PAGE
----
The train emerged from the tunnel and chugged into the meadowlands. It was too dark to see the marsh grasses and flowers in which I delight -- just darkness, and a few distant lights from the city.
I knew that all the children -- adults and teens -- were having dinner together at Mei Lin, the restaurant where my kids learned to love Chinese food. And that Q, who doesn't like it, would be dining in solitary splendor at home. Maybe the timing would be right -- maybe my train's arrival would coincide with the end of their dinner, and they could pick me up at the station. I dialed cell phone after cell phone, but got only recorded messages. Well, we'll see, I said to myself as the train neared Metuchen. Maybe one of them thought to pick up her voice mail.
One of them did. There was Anna, searching the parking lot for me, and there was Robert waiting in the car. Anna hopped in the back seat, indicating that I should take the front seat she had just vacated. I demurred, but she insisted, and off we went.
There was a time when she and her sister almost came to blows over who would sit in front. I had to remember who had sat in front last time, so we could alternate, but somehow that never seemed to avert the fight. I think it was a reflex.
Lots of things recede in importance as you grow older. Sitting in the front seat. Being first. Being popular. Being like other people. Having the latest thing in clothing. Such things are huge for young people. We grow out of them. Adults who don't grow out of them seem immature, like old teenagers.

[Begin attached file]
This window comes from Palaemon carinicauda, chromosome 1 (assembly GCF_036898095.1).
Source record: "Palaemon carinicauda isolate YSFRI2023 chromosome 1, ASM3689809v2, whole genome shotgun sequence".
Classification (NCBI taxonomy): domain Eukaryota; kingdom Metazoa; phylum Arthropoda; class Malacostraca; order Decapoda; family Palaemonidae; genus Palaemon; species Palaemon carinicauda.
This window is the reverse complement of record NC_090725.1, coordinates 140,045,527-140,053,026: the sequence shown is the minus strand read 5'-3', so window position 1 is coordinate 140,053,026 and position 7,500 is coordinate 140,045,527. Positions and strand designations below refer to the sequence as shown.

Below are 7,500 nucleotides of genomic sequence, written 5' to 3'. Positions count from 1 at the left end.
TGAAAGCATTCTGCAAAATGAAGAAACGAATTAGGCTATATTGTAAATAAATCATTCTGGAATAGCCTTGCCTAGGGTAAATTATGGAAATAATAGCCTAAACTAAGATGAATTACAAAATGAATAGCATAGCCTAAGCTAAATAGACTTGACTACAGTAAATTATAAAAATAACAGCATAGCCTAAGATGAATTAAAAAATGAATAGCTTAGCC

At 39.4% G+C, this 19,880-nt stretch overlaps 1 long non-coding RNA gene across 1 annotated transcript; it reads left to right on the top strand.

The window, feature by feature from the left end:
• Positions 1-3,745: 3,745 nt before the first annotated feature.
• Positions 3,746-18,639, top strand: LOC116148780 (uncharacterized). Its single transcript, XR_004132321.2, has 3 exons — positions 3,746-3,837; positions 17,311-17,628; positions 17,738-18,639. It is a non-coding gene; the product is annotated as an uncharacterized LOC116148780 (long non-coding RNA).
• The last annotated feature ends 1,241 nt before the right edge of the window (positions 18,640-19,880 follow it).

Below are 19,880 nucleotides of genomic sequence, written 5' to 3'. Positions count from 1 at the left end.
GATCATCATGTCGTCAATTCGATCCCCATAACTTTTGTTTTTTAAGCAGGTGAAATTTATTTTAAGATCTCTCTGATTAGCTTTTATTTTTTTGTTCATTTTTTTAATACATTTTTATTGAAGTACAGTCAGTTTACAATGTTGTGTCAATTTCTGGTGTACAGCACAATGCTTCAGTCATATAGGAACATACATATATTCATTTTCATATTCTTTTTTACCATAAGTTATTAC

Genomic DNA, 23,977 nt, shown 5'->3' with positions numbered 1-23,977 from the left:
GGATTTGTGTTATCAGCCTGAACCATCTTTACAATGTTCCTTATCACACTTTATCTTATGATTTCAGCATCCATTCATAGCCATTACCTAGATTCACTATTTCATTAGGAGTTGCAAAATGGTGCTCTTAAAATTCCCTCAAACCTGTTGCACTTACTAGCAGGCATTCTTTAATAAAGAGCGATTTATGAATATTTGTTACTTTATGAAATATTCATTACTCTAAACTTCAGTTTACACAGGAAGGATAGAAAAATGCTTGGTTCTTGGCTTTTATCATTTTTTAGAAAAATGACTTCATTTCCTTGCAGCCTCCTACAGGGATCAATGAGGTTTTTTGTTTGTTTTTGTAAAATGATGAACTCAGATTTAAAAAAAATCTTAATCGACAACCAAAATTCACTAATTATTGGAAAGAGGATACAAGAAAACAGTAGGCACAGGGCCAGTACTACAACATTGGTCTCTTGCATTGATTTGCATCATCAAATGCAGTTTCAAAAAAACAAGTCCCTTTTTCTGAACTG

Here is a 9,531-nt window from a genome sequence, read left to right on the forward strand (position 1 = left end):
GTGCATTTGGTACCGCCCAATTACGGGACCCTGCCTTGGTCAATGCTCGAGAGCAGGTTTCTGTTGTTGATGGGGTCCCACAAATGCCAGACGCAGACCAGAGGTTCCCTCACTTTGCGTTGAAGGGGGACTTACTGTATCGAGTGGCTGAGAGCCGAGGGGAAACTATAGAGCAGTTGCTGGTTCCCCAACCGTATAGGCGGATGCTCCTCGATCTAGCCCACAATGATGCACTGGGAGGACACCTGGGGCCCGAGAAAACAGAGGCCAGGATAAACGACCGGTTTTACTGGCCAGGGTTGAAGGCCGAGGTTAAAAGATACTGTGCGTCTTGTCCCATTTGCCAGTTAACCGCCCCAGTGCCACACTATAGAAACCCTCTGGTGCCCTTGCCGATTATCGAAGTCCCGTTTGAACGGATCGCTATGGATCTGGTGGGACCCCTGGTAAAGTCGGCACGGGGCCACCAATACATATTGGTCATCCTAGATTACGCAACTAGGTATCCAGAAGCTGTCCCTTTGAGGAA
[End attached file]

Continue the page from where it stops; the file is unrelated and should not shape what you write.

"One thing is needful," Jesus told Martha, who was very concerned that everything be just so. It turns out that all the hardware we struggle to obtain and maintain isn't what is needful, that what we really need is within us, and has been all the time. Focus on that, and you will have what you need. The rest will take are of itself.
Does that mean you'll quit your job and pray all day instead? That you won't do housework or cook? That you will no longer miss having a special someone in your life? Probably not. You'll still be a human being. But it means you won't become your job, or your house. You won't become your loneliness, so there's nothing to you but that. Things won't take you over in the same way. Not if God has you by the hand first.